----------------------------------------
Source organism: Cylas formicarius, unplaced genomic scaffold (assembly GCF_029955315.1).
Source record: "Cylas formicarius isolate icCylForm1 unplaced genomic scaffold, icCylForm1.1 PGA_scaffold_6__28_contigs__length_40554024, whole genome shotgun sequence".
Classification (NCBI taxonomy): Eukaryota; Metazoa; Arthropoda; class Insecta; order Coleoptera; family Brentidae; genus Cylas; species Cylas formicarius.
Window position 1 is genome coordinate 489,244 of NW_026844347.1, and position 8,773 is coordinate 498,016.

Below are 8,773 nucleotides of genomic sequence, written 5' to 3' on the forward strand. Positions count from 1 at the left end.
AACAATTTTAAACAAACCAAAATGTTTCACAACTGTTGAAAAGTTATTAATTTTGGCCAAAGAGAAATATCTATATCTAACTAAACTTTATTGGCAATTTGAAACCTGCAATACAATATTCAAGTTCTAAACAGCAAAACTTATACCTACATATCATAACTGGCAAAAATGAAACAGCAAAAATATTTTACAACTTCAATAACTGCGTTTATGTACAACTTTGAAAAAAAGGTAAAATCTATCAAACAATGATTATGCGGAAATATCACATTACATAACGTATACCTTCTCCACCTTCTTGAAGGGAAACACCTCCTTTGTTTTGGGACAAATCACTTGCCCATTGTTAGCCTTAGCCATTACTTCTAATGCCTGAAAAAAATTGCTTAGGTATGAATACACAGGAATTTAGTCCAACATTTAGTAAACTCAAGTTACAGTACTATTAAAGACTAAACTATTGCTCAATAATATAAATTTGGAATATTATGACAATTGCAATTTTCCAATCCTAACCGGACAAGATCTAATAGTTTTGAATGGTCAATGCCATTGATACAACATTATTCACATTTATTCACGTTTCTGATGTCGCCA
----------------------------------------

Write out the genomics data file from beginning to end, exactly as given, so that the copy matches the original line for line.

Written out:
Source organism: Cylas formicarius, unplaced genomic scaffold (assembly GCF_029955315.1).
Source record: "Cylas formicarius isolate icCylForm1 unplaced genomic scaffold, icCylForm1.1 PGA_scaffold_6__28_contigs__length_40554024, whole genome shotgun sequence".
Classification (NCBI taxonomy): Eukaryota; Metazoa; Arthropoda; class Insecta; order Coleoptera; family Brentidae; genus Cylas; species Cylas formicarius.
Window position 1 is genome coordinate 489,244 of NW_026844347.1, and position 8,773 is coordinate 498,016.

Below are 8,773 nucleotides of genomic sequence, written 5' to 3' on the forward strand. Positions count from 1 at the left end.
AACAATTTTAAACAAACCAAAATGTTTCACAACTGTTGAAAAGTTATTAATTTTGGCCAAAGAGAAATATCTATATCTAACTAAACTTTATTGGCAATTTGAAACCTGCAATACAATATTCAAGTTCTAAACAGCAAAACTTATACCTACATATCATAACTGGCAAAAATGAAACAGCAAAAATATTTTACAACTTCAATAACTGCGTTTATGTACAACTTTGAAAAAAAGGTAAAATCTATCAAACAATGATTATGCGGAAATATCACATTACATAACGTATACCTTCTCCACCTTCTTGAAGGGAAACACCTCCTTTGTTTTGGGACAAATCACTTGCCCATTGTTAGCCTTAGCCATTACTTCTAATGCCTGAAAAAAATTGCTTAGGTATGAATACACAGGAATTTAGTCCAACATTTAGTAAACTCAAGTTACAGTACTATTAAAGACTAAACTATTGCTCAATAATATAAATTTGGAATATTATGACAATTGCAATTTTCCAATCCTAACCGGACAAGATCTAATAGTTTTGAATGGTCAATGCCATTGATACAACATTATTCACATTTATTCACGTTTCTGATGTCGCCA